Kimberly Brown, Sr. Associate Director of PR & Communications, Society for Cardiovascular Angiography and Interventions

WWPR Content Committee member, Florence Sumaray had an opportunity to connect with WWPR member, Kimberly Brown to learn more about her role in PR and how she got involved with WWPR.

Tell me a little bit about your background and your work with the Society for Cardiovascular Angiography and Interventions (SCAI).

For more than a decade, I have had the tremendous honor of serving in various communication roles for some of the leading medical organizations in the industry. I have found that sharing stories that give patients and their families a glimmer of hope brings me an immense amount of gratification and have felt fortunate to do such impactful work over the course of my career.

In my current role as Sr. Associate Director of PR & Communications for the Society for Cardiovascular Angiography & Interventions (SCAI), I am primarily responsible for developing, implementing, and directing SCAI’s public relations activities. SCAI is a 5,000-member organization dedicated to the advancement of interventional cardiology, a specialty that is dedicated to diagnosing and treating heart disease. My position oversees various communications efforts for the organization, and I also provide day-to-day management of SCAI’s public education website,, all in an effort to support SCAI’s mission and enhance its reputation to its key stakeholders and the public.

What are some campaigns you are currently working on related to COVID-19?

SCAI has taken a proactive role in communicating to our members and the patients they serve about COVID-19 and how it impacts cardiovascular disease. The SCAI COVID-19 Resource Center has several resources for our members including news, surveys, registries, clinical documents, and emerging advocacy issues.

We are proud to have also recently launched the Seconds Still Count consumer awareness campaign which aims to educate and empower patients to remember the signs of a heart attack or stroke, and remind them that in the event of a cardiac emergency, seconds count when it comes to receiving life-saving care. We want to drive home the importance that cardiovascular care does not stop for COVID-19.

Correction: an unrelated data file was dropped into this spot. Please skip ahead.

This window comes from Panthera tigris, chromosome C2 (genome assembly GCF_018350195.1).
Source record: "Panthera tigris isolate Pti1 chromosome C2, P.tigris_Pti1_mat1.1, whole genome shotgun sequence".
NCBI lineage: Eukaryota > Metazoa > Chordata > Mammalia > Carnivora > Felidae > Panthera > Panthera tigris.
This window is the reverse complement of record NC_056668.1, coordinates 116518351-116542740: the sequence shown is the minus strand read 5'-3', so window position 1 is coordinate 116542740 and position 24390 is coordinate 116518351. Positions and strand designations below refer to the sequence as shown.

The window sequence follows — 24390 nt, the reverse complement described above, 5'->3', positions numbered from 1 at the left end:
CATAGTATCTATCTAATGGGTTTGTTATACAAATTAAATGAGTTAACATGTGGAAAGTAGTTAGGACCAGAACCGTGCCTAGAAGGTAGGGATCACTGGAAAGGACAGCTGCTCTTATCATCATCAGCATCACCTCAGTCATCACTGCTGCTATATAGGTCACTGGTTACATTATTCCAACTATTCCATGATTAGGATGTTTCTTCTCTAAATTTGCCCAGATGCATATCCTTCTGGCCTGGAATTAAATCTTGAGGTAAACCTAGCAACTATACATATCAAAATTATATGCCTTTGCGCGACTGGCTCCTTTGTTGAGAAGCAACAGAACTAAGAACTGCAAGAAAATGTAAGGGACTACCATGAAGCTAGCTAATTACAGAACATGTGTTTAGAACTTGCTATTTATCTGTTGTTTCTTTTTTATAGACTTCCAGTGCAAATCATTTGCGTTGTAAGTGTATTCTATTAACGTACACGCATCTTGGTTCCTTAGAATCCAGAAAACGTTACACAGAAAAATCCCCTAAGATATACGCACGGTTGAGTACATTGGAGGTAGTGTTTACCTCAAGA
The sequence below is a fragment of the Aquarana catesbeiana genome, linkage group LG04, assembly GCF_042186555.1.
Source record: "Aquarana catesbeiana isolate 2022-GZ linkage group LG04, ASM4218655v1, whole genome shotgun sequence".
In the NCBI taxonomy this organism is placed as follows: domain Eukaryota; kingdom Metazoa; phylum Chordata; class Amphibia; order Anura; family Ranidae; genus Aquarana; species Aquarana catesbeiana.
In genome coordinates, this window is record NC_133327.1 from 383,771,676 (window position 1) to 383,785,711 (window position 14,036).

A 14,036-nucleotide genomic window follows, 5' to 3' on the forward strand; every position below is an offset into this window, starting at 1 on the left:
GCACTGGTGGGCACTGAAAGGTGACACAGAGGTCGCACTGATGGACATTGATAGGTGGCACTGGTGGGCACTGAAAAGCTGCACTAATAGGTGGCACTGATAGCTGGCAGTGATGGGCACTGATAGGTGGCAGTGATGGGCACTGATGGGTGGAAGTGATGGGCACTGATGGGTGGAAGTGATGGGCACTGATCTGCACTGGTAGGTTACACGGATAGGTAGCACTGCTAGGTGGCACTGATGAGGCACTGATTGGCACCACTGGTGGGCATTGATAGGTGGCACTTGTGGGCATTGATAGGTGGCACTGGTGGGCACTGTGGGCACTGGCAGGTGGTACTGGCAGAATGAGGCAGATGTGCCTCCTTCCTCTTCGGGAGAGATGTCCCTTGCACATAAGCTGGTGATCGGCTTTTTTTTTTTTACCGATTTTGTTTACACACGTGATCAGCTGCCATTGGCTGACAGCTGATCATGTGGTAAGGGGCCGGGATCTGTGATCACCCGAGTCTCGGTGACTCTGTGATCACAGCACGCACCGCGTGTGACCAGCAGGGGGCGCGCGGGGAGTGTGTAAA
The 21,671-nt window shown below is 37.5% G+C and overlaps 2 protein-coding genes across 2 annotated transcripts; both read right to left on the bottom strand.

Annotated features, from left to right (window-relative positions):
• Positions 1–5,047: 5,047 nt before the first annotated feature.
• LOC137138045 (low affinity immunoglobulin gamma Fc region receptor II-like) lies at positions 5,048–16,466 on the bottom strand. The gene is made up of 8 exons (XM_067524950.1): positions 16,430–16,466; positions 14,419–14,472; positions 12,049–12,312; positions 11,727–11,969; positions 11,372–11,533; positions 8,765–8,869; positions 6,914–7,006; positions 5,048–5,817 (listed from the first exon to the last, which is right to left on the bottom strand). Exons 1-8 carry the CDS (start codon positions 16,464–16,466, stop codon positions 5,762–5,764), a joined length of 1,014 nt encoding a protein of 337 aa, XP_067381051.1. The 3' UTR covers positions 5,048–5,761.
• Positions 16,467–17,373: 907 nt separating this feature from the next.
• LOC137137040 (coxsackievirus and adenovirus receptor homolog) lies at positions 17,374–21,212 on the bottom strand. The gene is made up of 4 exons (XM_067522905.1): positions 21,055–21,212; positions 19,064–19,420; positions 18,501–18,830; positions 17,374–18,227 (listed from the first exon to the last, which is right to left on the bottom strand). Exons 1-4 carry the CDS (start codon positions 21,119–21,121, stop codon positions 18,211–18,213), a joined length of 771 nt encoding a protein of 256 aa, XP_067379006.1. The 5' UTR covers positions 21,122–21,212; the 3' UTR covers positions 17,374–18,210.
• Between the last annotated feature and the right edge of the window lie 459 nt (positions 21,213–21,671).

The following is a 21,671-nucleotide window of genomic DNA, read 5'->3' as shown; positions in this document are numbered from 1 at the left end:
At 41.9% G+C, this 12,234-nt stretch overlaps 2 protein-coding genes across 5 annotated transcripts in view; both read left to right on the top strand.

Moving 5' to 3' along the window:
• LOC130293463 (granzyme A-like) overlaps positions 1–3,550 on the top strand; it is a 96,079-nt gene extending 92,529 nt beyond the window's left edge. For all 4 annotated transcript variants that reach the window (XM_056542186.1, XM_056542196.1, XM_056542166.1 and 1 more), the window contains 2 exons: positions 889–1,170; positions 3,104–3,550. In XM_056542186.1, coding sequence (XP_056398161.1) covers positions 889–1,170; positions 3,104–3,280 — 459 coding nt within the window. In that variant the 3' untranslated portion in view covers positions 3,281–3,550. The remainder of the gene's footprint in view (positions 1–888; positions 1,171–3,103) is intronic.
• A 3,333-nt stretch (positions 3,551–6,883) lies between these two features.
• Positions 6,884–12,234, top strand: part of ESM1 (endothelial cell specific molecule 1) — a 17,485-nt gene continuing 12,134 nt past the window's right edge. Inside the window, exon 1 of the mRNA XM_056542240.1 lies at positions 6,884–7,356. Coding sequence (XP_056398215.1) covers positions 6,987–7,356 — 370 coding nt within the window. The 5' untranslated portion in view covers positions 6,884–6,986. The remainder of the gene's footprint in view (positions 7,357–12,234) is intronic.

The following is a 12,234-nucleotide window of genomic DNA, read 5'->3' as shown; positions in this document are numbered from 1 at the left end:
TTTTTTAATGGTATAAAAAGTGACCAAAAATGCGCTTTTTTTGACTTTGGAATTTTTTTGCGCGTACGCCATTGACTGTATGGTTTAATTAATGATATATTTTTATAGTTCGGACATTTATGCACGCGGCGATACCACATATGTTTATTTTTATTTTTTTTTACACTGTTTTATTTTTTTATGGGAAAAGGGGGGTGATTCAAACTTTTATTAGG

How is SCAI responding to the dual emergencies of the COVID-19 pandemic and racism as a public health crisis?  

The recent national events in the United States have put a spotlight on the institutional racism that continues to be pervasive in marginalized communities. Additionally, the alarming number of African Americans directly affected by heart disease and the COVID-19 pandemic has illuminated the need to address racial disparities across the healthcare system. As a Black health communicator, I am keenly aware of the issues we face day-to-day as a race, and more importantly the need to address them and provide solutions in whatever small way I can. 

I’m constantly looking for ways to amplify these issues to the media, and recently have been having the necessary conversations with my organization’s leadership. We have launched a task force that is proactively implementing actions that ensure SCAI lives up to its core values and champions diversity, equity and inclusiveness within our Society. I’m proud of the role I get to play in that work. 

Why did you join WWPR, how has the experience been and what advice would you give to someone wanting to join WWPR?

I was drawn to WWPR because I wanted to connect with other women who were working in my industry – right next door to me. There is something about the shared experience of working in PR in Washington that forever bonds you. I immediately found opportunities to volunteer, initially serving on the Emerging Leader Awards (ELAs) Committee, and ultimately serving on the Board of Directors as an ELAs co-chair. My advice to anyone considering membership would be: 1. Do it. 2. Get involved. 3. Bring someone else along for the journey. 

The knowledge, networking and relationships you will cultivate is invaluable and will serve you in ways you couldn’t imagine.

Written by Florence Sumaray, WWPR Content Committee Member, Director of Marketing & Communications, Ethics & Compliance Initiative and Realtor for The Nellis Group.

How has the PR industry changed in the last five years and what are you doing differently that seems to work in your industry?  

I believe we have gotten back to the beauty of storytelling. In my industry, emerging research is usually at the top of a reporters wish list, but we’ve found great success in sharing the patient experience which has provided journalists with a much more well-rounded understanding of the health care experience and how advancements in medicine and science really impact people. 

During this time, was there any hobby you picked up or spent more time doing that you have enjoyed?  

I’m cooking more! Something I rarely did pre-quarantine. My fiancé is thankful 😊.

What are some of your favorite things to do in the DMV area? How have you adjusted since Covid-19? 

I’m a Prince George’s County, MD. native, so I love everything about the DMV. Prior to the pandemic, my family and I thoroughly enjoyed going out to eat (DC brunch is a lifestyle!), attending concerts, and finding fun activities for our five-year-old son. Now, we’re enjoying our home more, completing projects around the house we’ve put off for the last few years, taking walks outside, and I just completed a discipleship program online with my church. We look forward to returning to “normalcy” someday, but our home has always been our refuge. It’s been a blessing to enjoy it more, together. 

Hear more from Kimberly about her involvement in WWPR and why she encourages other women to join: